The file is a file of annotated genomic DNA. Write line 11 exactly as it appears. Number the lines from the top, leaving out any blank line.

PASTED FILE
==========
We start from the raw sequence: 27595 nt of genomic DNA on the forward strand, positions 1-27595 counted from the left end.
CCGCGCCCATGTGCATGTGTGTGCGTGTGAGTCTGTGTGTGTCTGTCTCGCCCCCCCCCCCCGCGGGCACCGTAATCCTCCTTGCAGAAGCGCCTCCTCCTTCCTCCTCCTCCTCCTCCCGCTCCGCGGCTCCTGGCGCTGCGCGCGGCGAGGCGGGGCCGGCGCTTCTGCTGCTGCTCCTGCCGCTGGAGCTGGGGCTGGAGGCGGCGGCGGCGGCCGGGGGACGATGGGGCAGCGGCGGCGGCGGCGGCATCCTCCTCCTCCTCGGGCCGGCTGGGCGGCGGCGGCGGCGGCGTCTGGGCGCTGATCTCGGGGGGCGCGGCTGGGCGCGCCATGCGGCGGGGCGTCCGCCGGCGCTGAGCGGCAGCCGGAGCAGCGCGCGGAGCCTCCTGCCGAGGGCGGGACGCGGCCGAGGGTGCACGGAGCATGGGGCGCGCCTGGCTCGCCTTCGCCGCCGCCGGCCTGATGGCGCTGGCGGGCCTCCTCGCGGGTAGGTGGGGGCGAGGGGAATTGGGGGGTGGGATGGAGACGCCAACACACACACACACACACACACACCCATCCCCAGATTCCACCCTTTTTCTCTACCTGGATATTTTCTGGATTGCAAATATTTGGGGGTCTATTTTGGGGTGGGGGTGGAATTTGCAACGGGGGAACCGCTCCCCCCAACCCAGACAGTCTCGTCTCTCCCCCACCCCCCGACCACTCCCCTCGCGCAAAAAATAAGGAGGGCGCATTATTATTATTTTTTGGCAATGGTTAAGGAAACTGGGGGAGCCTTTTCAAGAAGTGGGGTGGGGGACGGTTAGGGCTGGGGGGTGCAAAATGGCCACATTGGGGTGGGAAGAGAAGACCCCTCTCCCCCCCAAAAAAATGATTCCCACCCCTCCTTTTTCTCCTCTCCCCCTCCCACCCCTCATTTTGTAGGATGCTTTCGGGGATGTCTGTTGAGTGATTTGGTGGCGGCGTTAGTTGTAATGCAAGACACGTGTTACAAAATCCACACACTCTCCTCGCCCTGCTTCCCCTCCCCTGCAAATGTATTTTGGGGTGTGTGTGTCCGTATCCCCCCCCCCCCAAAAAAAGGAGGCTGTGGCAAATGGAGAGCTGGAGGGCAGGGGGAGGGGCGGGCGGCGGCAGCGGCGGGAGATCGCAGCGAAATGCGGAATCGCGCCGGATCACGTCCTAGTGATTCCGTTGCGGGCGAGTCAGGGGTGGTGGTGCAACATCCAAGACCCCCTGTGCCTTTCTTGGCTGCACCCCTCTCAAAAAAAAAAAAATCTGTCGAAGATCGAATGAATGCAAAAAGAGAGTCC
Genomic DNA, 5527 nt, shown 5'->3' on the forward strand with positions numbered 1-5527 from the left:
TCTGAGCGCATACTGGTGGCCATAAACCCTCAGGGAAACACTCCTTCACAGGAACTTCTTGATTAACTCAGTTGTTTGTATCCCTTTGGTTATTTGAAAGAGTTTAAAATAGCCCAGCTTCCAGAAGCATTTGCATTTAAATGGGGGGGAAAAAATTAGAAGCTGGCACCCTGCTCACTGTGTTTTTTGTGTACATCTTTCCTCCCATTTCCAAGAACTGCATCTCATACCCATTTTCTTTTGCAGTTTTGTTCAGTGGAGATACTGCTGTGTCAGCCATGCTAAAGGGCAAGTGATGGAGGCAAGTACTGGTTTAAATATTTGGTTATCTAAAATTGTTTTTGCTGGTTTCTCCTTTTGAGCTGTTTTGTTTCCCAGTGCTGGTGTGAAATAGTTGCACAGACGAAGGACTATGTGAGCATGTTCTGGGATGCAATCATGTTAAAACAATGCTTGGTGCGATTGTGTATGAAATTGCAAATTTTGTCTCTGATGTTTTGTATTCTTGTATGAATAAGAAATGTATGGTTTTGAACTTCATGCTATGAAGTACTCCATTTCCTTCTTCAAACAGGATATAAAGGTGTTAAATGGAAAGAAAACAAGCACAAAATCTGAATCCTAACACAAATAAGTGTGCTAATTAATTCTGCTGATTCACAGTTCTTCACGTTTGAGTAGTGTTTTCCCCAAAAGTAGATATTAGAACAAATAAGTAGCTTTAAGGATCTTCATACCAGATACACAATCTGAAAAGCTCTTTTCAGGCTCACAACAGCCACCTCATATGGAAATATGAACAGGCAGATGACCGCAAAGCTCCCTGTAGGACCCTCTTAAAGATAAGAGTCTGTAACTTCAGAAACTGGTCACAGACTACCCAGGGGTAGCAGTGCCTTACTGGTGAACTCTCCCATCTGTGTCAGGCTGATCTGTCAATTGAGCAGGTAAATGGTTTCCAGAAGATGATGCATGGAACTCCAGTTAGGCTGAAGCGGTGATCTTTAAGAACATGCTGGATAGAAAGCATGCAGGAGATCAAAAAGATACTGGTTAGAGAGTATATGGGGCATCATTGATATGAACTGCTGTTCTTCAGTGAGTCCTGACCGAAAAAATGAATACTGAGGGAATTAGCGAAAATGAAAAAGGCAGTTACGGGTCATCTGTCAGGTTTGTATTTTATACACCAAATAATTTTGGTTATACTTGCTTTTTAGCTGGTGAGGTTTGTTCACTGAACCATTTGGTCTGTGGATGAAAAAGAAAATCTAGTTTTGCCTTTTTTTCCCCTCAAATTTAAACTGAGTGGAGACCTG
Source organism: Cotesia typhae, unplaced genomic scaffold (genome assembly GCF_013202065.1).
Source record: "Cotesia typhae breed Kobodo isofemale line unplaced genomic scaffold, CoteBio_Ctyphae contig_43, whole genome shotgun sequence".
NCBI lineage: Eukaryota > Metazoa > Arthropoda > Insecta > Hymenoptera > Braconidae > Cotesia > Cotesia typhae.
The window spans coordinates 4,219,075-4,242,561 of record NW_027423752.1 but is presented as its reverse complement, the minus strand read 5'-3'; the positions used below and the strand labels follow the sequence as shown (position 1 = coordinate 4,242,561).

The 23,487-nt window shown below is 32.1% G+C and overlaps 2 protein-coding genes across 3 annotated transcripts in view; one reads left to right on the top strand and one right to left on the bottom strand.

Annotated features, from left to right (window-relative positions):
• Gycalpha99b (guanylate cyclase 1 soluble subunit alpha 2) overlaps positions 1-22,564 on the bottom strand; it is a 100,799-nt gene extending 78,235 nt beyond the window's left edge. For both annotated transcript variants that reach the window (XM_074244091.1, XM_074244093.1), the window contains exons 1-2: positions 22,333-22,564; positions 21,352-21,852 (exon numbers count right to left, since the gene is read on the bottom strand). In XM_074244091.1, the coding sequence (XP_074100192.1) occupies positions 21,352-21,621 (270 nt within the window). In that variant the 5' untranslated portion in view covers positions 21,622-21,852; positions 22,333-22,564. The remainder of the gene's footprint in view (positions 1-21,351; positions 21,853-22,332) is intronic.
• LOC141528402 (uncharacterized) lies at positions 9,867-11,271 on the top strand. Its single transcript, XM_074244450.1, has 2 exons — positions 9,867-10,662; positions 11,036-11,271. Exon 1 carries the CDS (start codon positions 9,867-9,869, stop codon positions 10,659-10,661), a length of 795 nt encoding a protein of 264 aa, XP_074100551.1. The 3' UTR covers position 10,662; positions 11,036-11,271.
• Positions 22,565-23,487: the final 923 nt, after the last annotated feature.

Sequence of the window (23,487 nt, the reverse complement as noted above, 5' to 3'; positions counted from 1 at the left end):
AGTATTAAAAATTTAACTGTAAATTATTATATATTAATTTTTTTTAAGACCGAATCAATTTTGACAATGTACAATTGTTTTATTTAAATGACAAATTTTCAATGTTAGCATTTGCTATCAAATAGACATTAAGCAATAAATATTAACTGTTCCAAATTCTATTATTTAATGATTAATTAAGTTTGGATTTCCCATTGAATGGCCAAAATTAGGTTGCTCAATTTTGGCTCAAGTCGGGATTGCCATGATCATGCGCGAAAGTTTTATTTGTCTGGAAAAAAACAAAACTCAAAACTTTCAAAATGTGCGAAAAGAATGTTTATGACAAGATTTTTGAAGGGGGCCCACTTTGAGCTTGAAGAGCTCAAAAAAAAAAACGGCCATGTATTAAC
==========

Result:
• Gycalpha99b (guanylate cyclase 1 soluble subunit alpha 2) overlaps positions 1-22,564 on the bottom strand; it is a 100,799-nt gene extending 78,235 nt beyond the window's left edge. For both annotated transcript variants that reach the window (XM_074244091.1, XM_074244093.1), the window contains exons 1-2: positions 22,333-22,564; positions 21,352-21,852 (exon numbers count right to left, since the gene is read on the bottom strand). In XM_074244091.1, the coding sequence (XP_074100192.1) occupies positions 21,352-21,621 (270 nt within the window). In that variant the 5' untranslated portion in view covers positions 21,622-21,852; positions 22,333-22,564. The remainder of the gene's footprint in view (positions 1-21,351; positions 21,853-22,332) is intronic.